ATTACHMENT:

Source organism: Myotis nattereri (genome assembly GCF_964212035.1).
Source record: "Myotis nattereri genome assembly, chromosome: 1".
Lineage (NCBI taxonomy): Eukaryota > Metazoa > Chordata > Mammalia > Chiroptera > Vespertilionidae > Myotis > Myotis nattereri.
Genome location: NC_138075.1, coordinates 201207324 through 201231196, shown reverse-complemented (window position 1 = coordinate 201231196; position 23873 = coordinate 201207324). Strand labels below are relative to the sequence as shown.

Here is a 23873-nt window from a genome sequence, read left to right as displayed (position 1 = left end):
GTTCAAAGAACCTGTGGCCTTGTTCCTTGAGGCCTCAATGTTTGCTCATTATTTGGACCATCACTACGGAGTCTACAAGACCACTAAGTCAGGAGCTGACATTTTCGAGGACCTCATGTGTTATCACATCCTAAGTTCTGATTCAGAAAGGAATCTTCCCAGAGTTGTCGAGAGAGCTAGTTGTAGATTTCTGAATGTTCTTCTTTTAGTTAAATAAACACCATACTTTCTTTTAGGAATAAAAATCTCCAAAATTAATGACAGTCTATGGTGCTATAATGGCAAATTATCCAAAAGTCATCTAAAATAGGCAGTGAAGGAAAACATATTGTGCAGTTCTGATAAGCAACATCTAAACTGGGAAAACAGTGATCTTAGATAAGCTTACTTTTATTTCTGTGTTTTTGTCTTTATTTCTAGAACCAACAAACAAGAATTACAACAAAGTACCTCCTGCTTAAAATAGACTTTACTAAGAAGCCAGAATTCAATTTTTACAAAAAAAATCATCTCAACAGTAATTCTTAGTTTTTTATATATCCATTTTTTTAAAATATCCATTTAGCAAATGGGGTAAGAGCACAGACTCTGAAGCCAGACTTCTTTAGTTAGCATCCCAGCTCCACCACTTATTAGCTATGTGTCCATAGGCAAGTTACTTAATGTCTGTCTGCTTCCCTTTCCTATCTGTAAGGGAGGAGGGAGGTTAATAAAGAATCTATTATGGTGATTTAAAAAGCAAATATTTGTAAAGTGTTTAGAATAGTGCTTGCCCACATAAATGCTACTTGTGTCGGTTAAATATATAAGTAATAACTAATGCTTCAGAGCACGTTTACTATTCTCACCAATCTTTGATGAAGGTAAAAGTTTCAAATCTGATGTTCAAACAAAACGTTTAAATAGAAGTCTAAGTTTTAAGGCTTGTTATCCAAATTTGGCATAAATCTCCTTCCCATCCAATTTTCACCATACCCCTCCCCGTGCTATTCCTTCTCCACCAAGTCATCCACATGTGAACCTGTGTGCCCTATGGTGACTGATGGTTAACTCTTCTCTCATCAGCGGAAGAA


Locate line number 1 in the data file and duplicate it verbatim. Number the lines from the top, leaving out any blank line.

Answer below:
Source organism: Myotis nattereri (genome assembly GCF_964212035.1).